Hopewell Chin’ono Blames Chamisa for Electoral Defeat: A Dissected Perspective

Chamisa and Hopewell Chin'ono
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Hopewell Chin’ono, erstwhile ally to CCC leader Nelson Chamisa, asserts that Zimbabwe’s claim to democracy is a complete fraud, positing expectation of fair elections as folly. Taunting Chamisa’s rhetorical penchant, he reminds readers of the claimed possession of a crocodile-rated anti-rigging vice grip. By overlooking the opposition’s local councils dominance—an outcome born of democracy—the assessment confines itself to hyperbole.

via Kukurigo Editorials

Indeed, such a stringent democratic criterion would yield surprising exclusions, banishing even the United States whose FBI conspired to manipulate media coverage during the 2020 elections.

Chin’ono’s stance that the opposition shares a measure of accountability for electoral results is both counterintuitive and insightful. It marks a refreshing move towards more nuanced political discourse. Inflammatory barbs, which threaten incumbents with jail, certainly contribute to the existing intolerant political climate. Such rhetoric has distorted democracy, transmogrifying it from a procedural convention to a dangerous high-stakes existential battle.

On electoral readiness, Chin’ono reproaches Chamisa for dishonest assurances, particularly on election agents—similar claims to 2018 which also emerged false. It takes little imagination to picture the extent of mischief enjoyed without hindrance thanks to such negligence. Chin’ono’s disservice is in limiting his observations to electoral affairs.

It’s perplexing that Chamisa, who professes ICT mastery, has not introduced e-procurement systems to enhance fiscal efficiency in local authorities. What we witness here are administrative shortcomings extending beyond electoral matters. The alternative notion—that he is inept at local governance but miraculously proficient at running a central government—is utterly preposterous.

Chin’ono’s grim panorama of Zimbabwe’s socio-economic malaise astutely notes that these issues reach beyond electoral politics. However, he glaringly omits two pivotal cultural elements exacerbating Zimbabwe’s inertia: ‘shaisano,’ a spiteful brand of politics, and an innate tilt towards authoritarianism. These aren’t idiosyncratic of any specific political faction; rather, they are ingrained cultural quandaries that warrant earnest scrutiny.

The opposition’s oscillating stance on sanctions—vehemently calling for their repeal during their tenure in the GNU government, only to later trivialise their effects—is a vivid illustration of ‘shaisano.’ Chamisa’s invocation of the perilous notion “kudira jecha musadza” after his 2018 electoral loss epitomises this. It signifies a willingness to endanger public welfare for political gain, sowing discord to secure protest votes.

The startling exchange rate fluctuations as the election loomed seem to epitomise “kudira jecha,” ostensibly designed to agitate and sway public sentiment. Indeed, no other economic indicator experienced such a dramatic surge, only to mysteriously recede. Likely sparked by a sudden infusion into the parallel market at charitable rates to generate artificial demand, such manoeuvres spotlight the ethical boundaries politicians are prepared to breach in their quest for power, frequently to the detriment of the very populace they profess to represent.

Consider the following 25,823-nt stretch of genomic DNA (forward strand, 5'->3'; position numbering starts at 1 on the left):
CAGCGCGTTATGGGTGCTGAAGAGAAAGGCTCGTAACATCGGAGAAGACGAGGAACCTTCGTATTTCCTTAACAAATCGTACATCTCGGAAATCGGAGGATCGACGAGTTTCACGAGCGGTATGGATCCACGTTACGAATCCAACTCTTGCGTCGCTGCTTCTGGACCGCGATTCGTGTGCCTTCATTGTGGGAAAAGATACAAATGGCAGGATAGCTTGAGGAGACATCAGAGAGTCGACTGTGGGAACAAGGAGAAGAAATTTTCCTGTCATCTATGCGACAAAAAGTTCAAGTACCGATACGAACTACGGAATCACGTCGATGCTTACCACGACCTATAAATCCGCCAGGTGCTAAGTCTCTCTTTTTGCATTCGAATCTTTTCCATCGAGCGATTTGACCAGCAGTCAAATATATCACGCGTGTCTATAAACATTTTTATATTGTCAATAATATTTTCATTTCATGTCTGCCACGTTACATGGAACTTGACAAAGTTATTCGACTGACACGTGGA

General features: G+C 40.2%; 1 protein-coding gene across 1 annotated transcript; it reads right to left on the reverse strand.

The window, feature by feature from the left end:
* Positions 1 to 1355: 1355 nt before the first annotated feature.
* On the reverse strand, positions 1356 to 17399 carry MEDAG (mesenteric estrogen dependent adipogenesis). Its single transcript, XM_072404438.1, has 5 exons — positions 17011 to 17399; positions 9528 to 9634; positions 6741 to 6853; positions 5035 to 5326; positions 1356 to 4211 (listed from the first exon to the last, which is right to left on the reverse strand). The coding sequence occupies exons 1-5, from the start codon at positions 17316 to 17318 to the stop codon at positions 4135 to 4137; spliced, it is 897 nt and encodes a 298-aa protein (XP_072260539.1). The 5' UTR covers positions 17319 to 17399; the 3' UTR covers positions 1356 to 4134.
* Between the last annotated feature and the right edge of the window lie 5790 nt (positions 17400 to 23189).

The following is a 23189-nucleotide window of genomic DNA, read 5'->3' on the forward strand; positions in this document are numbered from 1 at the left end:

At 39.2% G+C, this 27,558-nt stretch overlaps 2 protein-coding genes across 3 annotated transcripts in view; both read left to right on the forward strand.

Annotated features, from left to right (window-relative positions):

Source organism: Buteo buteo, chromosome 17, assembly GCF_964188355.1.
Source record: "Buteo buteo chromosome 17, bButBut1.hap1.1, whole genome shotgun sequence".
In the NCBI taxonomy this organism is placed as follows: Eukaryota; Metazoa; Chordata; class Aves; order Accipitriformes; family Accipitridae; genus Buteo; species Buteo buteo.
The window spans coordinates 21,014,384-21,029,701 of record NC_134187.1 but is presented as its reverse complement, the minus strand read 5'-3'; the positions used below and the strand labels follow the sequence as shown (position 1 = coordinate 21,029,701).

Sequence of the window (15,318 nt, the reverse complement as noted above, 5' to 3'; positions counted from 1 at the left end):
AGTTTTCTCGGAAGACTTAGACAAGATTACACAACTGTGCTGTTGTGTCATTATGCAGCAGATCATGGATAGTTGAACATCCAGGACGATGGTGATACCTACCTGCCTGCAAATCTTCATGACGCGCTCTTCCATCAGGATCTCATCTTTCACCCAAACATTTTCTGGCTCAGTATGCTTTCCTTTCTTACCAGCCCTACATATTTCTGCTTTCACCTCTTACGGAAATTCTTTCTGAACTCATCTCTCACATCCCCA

Chin’ono lambasts Chamisa’s governance of the CCC via an opaque nexus of associates, having jettisoned the original leadership structure. The influence wielded by Fadzayi Mahere over his choices—convincing him to even adopt the yellow hue from her ill-fated 2018 independent run—is bewildering. Chamisa’s reluctance to establish transparent leadership and party constitution, and his eschewal of primary elections in favour of an easily manipulated ill-defined procedure, reveal a mindset that regards democracy as more a hindrance than a virtue. Alarmingly, this stance is endorsed by a populace that claims to yearn for democratic governance.

The murky currents of this cultural affliction are indiscriminate of race. David Coltart secured the nomination despite a woeful showing, landing as the least favoured contender. Questioned by a probing journalist, Coltart haughtily branded him a fool. A glaring contradiction emerges: why is it deemed an injustice when Chamisa is snookered by Zanu PF, yet considered fair game when he and Coltart elbow out the rightful victor of a local authority election? The incongruity reveals an insincere application of principles.

Chin’ono’s critique ultimately falls short of the nuance demanded by a complex predicament. Our greatest challenge is systemic, rooted in ingrained negative cultural norms expressing themselves variously. The pivotal question for all Zimbabweans is not just “What comes next?” but “How do we confront the deeper issues that have led us to this juncture?”